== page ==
Britmums Book Club Review: Honour by Elif Shafak
I was lucky enough to be one of the first 100 People to sign up to this months BritMums book club and receive a free copy of the book. Please be aware that I do discuss the book in this review and there may be a few unintentional spoilers.
The book centres upon Esma, and her coming to terms with her brother’s actions where he has committed a murder. Through this the story of the family is told, from Turkey to England, covering several generations. Issues such as culture, religion, ethnicity, racism, discrimination, love and hate are all covered by the story.
I found this book easy to read and if I didn’t have an 8 week old to look after I would have read it very quickly indeed. I enjoyed the structure of the book and the way it concentrated on specific times and events in the lives of the characters, rather than one long story about their lives. It was a bit like a jigsaw puzzle putting the pieces together and I enjoyed the initial mystery of who had committed the murder and how it had happened. I liked the way the book leaves you to fill in some of the gaps.
The way the book focuses on Honour and what this means for each character was of interest to me. The culture clash of the two countries Turkey and England, and the way the three children in the story adapt to the english culture in such different ways was also interesting to read. I felt that through the generations whilst times changed, the sanctity of ‘honour’ in the family was constant and did not change. History repeated itself several times and the family did not seem to grow or adapt. It made me think about our own culture and what we may feel is ‘honour’. Our society has grown and changed over the years and many things that were dishonourable or shameful in the past were now widely accepted, for example sex outside of marriage. It also made me think about my own family and what is considered acceptable, and how we deal with this as a family. I can’t imagine how you would feel you needed to commit such a violent act in order to preserve your Honour.
I found it interesting that the men in the story were the ones who did more to dishonour their families and yet their actions were accepted and not vilified; and yet Pembe’s innocent love affair caused so much ‘shame’ and eventually led to murder. The Uncle commented that ‘some men only have their honour’ and to some extent I can understand why these acts are committed. When you have nothing else to barter with, your reputation is something you hold dear.
As a mother it is interesting reading as it describes how Pembe did her best to raise her children well, and she doted upon her eldest son and yet he comitted such as awful crime. Do we as parents have some liability for our children’s actions? Should we encourage more openness and honesty? Every member of the Toprak family seemed to have their own secrets and it was this that prevented them from perhaps averting disaster.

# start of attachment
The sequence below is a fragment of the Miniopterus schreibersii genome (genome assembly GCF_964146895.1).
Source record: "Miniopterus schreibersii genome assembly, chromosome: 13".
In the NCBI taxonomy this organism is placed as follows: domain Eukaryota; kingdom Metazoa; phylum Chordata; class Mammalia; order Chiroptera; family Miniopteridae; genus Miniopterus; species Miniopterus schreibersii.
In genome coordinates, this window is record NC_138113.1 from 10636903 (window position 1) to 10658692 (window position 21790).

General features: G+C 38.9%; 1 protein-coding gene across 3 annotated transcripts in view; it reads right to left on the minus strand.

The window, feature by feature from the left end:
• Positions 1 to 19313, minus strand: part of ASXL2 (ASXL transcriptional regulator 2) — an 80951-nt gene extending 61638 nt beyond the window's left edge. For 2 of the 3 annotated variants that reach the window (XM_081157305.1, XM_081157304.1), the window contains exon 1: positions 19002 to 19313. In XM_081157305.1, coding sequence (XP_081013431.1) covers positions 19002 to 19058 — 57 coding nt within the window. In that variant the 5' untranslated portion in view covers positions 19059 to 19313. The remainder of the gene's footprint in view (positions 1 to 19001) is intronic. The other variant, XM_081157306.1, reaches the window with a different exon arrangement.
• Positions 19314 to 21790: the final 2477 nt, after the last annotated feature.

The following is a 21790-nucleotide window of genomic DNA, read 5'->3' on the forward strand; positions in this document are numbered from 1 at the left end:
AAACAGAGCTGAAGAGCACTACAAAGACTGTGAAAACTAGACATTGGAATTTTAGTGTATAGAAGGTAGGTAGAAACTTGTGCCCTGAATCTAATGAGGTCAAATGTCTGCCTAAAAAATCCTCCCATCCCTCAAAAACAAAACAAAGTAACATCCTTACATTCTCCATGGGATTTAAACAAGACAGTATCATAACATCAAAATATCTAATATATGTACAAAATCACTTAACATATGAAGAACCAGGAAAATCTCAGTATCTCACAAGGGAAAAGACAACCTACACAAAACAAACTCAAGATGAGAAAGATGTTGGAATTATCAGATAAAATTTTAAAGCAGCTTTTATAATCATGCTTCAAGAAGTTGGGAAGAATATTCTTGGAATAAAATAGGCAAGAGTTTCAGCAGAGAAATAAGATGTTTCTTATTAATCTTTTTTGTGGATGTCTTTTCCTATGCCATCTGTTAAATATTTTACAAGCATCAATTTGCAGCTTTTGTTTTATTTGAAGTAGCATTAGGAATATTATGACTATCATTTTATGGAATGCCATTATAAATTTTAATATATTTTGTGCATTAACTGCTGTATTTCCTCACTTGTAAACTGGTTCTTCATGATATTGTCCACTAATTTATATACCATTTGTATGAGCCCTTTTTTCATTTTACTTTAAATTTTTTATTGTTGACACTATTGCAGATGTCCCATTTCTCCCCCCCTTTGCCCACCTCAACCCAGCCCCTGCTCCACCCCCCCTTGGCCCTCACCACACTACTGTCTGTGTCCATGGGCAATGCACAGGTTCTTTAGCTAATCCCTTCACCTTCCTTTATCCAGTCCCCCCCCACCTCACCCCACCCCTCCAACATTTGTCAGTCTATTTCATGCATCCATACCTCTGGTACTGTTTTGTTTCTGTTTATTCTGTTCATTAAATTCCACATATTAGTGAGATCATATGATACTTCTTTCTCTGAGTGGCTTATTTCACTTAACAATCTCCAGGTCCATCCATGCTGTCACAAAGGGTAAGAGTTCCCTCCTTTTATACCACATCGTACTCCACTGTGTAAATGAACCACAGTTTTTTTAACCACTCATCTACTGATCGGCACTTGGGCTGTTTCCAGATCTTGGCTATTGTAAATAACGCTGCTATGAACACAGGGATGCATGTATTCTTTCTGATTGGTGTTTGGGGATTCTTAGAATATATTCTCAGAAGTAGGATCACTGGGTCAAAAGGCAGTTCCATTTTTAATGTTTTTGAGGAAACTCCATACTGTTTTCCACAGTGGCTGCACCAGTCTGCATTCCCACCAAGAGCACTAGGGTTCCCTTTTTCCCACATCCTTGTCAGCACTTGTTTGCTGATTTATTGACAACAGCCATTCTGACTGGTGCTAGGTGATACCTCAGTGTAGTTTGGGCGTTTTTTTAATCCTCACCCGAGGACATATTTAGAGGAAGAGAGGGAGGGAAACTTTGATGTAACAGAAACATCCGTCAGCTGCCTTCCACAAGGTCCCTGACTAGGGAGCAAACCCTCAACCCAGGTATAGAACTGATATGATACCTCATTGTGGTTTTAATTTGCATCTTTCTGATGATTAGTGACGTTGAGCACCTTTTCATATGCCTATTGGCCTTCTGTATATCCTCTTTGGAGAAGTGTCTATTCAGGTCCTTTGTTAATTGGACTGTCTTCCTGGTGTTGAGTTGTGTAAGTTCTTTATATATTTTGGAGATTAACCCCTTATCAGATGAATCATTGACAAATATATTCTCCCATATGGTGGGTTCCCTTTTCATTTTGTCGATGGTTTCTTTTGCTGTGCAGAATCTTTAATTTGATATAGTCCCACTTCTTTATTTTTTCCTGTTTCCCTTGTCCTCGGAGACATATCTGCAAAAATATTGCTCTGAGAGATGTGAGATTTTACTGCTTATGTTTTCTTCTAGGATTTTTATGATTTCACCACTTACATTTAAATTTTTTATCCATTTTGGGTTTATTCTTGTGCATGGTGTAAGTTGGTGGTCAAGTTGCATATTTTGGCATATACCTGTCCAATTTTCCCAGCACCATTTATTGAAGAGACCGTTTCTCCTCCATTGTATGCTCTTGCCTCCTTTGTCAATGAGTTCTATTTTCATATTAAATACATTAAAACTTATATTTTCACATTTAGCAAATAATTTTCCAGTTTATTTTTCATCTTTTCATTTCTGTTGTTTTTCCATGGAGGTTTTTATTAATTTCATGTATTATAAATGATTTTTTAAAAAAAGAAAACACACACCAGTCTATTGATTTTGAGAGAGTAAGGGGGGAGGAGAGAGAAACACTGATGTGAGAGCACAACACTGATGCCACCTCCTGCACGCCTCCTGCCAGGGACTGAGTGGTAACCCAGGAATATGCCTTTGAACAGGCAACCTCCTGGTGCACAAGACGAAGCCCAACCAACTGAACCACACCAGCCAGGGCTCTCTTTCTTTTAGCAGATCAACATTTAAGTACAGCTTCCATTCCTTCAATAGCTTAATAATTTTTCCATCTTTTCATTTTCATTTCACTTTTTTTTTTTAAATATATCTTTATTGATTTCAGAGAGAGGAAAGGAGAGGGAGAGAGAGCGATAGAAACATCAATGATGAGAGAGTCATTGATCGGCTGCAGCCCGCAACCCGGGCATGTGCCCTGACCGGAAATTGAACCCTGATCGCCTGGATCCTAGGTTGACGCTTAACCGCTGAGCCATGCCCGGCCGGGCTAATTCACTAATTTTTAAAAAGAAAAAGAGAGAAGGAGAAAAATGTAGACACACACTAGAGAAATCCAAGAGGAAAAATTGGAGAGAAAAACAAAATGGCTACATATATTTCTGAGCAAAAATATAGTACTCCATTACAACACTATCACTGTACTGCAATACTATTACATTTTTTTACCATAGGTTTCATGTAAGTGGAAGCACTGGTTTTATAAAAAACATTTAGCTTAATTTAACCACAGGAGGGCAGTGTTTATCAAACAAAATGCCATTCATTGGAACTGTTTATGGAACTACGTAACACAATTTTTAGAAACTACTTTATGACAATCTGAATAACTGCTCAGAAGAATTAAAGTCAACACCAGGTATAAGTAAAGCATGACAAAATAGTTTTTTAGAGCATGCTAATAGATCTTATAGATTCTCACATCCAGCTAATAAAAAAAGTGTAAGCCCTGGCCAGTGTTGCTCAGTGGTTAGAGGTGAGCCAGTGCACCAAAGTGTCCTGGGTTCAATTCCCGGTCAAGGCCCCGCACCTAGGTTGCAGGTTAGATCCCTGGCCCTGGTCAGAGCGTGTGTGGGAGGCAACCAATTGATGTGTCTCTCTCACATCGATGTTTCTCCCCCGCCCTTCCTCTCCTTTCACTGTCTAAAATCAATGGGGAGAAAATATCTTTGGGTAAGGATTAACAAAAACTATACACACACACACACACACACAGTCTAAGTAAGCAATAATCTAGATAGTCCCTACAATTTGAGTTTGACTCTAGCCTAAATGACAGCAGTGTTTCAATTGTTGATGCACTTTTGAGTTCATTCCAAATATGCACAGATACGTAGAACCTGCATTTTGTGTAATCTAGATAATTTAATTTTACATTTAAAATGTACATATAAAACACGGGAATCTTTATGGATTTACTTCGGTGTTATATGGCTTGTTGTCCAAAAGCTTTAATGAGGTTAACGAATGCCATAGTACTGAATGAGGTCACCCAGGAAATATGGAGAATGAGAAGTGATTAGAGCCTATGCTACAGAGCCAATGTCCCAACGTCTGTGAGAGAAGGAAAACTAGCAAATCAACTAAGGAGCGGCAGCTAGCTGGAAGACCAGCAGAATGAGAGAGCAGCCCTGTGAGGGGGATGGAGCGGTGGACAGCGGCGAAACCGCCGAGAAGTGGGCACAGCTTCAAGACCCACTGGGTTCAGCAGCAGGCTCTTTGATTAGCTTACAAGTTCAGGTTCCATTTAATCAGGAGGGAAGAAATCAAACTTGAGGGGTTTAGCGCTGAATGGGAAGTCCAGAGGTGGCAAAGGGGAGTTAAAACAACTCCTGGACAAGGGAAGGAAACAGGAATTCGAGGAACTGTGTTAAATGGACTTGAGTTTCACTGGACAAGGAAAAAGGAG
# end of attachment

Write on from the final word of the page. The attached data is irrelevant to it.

I felt the ending was slightly rushed and I would have liked to have read more about Pembe after the murder and her life. I thought that Pembe may have taken on her twin sisters identity rather than just go back to Turkey. I also wanted her to meet with Elias again and felt frustrated that this did not happen. In the end I felt whilst Pembe lived out her life in Turkey, she was still a prisoner of sorts just like her son. She still did not get to achieve what she had wanted to. It seemed ironic that her daughter, with all the oppourtunities in England, seemed to have followed a similar path in that as a housewife, when she had dreams of becoming more. However her family life appeared to be a much happier one, it still seemed bittersweet that for all her headstrong ideas as a young woman, she had not followed her dreams through to a reality.
The character of Iskender, as an older man, was a likeable one despite knowing he had committed such a crime. He appeared a confused teenager who was stuggling to fit in with two different cultures. The book never really discusses why he chose to act the way he did in detail; yes he did it to protect the family honour but why go to such extreme measures? I feel this is where the extremist element to the story with the Orator could have been developed more as I felt this part of the story shaped the way Iskender thought about his Mother and her actions. Whilst it is described what happens during the murder, we do not know what is said to Iskender in the days leading up to this.
Overall this book is extremely well written, with several really interesting characters. It was easy to read and even with my having to keep putting down and picking up again it was easy to follow. The story was gripping with an excellent plot twist. I would reccomend this book and would be keen to read more from the author.